Here are four simple tips you can employ to get more people to read more of your articles more often.
If it moves, shoot it.
This headline is the title for an article about taking action photographs. It’s a good headline because it achieves a number of objectives:
1. It’s short and to the point
Imagine an article about taking better pictures with a title something like this:
101 techniques for taking quality action pictures that are guaranteed to lift your photography skills to the next level!
Funny, you might think. But there are already plenty of articles with headlines like this online. It’s almost as if the writer thought it would be a good idea to put in everything he or she could think of. Whatever the reason behind it, it doesn’t get and hold your attention.
It’s too long. There are too many words. We don’t have time to wade through it all in the hope that the rest of the article will be good in spite of the clumsy and wordy title. Because, deep down, we know it won’t be.
How could it be? It was likely written by the same person, so it will probably be clumsy and wordy, too.
2. It arouses curiosity
An article with the title “If it moves, shoot it” might be about a lot of things. And unless you find it on the front cover of a photography magazine, it’s not necessarily obvious.
It might just as easily be advice for hunting wild boar on safari. The only way to really find out is to read the article.
That’s good news, because if you can make the reader curious about something, he or she will be forced to read on. The need to know will be overwhelming, and your article will have a better chance of being read from start to finish.
3. It’s clever without being corny
There’s nothing wrong with being clever. But titles that rely on word play, puns or similar literary devices can get boring very quickly.
The trick with “being clever” is to balance it out. For example, if you were the cinematographer that filmed a movie starring Omar Sharif, you could write an article with the title “I shot the Sharif”.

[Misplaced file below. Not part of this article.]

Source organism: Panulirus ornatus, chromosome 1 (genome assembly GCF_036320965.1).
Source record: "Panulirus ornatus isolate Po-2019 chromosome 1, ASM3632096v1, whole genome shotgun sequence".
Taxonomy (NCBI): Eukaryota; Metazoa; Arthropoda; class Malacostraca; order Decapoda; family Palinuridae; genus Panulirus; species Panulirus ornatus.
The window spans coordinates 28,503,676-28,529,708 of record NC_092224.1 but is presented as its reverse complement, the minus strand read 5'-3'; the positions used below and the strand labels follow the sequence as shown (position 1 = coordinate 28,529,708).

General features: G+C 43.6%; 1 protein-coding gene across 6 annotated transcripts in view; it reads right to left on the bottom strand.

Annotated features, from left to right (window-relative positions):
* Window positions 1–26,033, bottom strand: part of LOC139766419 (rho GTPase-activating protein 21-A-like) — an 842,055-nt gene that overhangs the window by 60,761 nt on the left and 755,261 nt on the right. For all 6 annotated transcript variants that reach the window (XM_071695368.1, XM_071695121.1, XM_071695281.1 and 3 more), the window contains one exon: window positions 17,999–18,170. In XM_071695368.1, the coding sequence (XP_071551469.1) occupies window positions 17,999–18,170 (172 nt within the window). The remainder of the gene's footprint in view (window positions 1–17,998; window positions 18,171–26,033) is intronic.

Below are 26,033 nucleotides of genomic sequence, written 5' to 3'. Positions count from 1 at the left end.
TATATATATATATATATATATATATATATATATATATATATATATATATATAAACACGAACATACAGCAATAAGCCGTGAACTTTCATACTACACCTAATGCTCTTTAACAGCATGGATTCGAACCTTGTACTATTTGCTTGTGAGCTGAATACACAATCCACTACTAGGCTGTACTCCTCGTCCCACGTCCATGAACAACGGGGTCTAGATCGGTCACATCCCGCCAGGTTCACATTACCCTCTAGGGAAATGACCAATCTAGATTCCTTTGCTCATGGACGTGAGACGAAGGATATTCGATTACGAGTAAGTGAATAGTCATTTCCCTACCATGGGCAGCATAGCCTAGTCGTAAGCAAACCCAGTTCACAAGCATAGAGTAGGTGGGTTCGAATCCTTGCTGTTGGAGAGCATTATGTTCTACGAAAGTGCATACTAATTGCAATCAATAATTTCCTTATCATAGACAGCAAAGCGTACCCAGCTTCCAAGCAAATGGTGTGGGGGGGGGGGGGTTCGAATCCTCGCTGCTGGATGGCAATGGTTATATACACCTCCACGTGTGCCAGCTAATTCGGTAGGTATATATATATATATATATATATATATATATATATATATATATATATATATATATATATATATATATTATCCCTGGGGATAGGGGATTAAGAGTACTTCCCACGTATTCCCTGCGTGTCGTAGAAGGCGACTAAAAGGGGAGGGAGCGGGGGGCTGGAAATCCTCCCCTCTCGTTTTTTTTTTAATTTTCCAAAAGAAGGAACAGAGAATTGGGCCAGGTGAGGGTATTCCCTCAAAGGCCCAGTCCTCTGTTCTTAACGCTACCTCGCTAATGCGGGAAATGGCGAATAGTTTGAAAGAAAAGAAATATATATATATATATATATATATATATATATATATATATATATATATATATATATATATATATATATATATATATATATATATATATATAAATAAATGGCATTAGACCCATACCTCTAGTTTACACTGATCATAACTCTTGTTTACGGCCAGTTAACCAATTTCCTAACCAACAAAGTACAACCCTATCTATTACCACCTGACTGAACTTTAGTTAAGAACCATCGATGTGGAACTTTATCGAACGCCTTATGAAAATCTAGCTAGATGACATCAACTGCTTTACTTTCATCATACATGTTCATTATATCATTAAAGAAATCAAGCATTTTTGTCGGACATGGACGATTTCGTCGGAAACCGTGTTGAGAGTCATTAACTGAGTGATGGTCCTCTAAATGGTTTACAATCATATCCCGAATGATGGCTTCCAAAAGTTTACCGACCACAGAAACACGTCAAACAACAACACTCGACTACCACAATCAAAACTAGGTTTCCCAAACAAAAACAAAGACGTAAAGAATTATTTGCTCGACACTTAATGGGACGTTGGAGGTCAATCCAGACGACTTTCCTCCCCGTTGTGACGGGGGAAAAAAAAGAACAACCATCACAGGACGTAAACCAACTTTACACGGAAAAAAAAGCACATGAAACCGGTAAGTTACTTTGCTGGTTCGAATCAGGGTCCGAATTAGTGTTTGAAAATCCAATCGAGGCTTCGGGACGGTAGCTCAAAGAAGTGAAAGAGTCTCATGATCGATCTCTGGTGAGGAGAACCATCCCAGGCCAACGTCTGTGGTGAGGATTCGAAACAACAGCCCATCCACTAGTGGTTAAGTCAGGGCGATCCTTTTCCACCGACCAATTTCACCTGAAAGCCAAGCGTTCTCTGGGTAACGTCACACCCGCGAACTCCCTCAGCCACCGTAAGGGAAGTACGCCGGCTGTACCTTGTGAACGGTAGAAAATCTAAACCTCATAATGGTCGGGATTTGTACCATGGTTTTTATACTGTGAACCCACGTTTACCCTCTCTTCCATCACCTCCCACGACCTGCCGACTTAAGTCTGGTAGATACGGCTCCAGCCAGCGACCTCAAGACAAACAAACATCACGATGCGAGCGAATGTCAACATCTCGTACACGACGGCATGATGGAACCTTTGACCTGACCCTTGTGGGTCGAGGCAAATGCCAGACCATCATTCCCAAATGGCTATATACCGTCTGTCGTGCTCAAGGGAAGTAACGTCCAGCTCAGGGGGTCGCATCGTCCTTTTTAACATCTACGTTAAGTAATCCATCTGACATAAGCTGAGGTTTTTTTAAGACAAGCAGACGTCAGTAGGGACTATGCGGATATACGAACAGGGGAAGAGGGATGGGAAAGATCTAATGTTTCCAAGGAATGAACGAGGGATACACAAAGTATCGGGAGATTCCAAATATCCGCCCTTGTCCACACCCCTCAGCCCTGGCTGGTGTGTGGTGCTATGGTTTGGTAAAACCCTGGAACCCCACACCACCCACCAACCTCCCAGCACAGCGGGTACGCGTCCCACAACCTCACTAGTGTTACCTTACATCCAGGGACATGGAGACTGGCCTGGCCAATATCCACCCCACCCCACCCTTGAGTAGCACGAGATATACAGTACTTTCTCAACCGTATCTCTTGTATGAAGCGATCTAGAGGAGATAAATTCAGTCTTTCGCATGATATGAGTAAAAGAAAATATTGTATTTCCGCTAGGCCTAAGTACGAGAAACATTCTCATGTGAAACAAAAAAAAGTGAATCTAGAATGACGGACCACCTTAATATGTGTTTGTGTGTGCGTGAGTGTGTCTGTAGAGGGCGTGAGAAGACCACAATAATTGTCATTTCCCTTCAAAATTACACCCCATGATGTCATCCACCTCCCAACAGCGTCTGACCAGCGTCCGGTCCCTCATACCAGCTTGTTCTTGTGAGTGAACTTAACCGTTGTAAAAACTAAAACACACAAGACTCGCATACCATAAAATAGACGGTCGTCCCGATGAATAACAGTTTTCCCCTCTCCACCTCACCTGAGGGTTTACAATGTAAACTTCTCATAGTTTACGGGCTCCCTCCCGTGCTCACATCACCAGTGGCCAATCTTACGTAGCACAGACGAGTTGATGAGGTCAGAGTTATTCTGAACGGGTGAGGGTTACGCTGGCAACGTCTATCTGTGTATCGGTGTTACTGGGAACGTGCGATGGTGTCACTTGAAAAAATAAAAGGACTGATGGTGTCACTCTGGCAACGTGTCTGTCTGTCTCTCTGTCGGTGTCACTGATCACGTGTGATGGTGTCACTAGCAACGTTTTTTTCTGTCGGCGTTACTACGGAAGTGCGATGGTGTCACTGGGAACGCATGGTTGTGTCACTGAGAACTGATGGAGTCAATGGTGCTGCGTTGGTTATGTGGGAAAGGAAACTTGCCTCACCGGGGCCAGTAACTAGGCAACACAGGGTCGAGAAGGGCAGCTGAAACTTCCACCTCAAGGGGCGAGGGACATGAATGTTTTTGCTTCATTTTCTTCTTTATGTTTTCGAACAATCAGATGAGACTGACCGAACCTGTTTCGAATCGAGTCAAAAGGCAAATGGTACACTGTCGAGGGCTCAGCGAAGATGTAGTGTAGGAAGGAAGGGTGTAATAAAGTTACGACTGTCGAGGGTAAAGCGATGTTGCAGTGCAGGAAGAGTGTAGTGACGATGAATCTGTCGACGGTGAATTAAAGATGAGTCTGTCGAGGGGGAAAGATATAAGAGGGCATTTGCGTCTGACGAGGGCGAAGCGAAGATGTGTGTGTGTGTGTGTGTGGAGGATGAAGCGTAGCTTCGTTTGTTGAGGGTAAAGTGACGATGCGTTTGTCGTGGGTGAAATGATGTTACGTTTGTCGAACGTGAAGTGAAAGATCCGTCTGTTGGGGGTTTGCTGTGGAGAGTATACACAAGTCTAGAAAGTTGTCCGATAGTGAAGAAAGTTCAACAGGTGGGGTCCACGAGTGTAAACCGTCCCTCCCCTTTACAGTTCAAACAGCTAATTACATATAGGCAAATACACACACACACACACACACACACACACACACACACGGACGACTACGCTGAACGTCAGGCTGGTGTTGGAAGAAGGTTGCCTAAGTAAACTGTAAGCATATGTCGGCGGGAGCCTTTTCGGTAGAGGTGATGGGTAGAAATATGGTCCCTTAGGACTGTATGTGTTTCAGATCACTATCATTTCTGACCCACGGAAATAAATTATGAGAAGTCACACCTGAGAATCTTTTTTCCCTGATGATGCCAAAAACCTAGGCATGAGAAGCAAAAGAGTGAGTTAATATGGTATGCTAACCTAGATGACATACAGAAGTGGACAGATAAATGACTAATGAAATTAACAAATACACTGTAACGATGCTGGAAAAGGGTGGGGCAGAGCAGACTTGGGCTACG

That’s a brilliant headline, funny, clever, and true all at the same time. And it references a song title that many people will be familiar with. Top marks.
4. It reuses a phrase that we’re already familiar with
Is this really an important consideration? Yes and no.
It depends on how accessible you want your article to be. If you want the maximum number of people to read it, then you want it to appeal to almost everyone. One way to do that is to lure them into the article with a headline they may have seen before.
For instance, an article about cinematography might have the headline:
Lights, camera, action!
It’s a good headline, because it’s short and to the point. It tells you exactly what the article is going to be about, and it does so with reference to a familiar phrase. It’s clever in that it uses the phrase called out just before the cameras start rolling on set, and it arouses curiosity by not stating exactly which angle it’s going to approach the topic from. To find that out, you have to read it.
If you follow these four simple tips your article headlines will entice more readers to read more of your articles.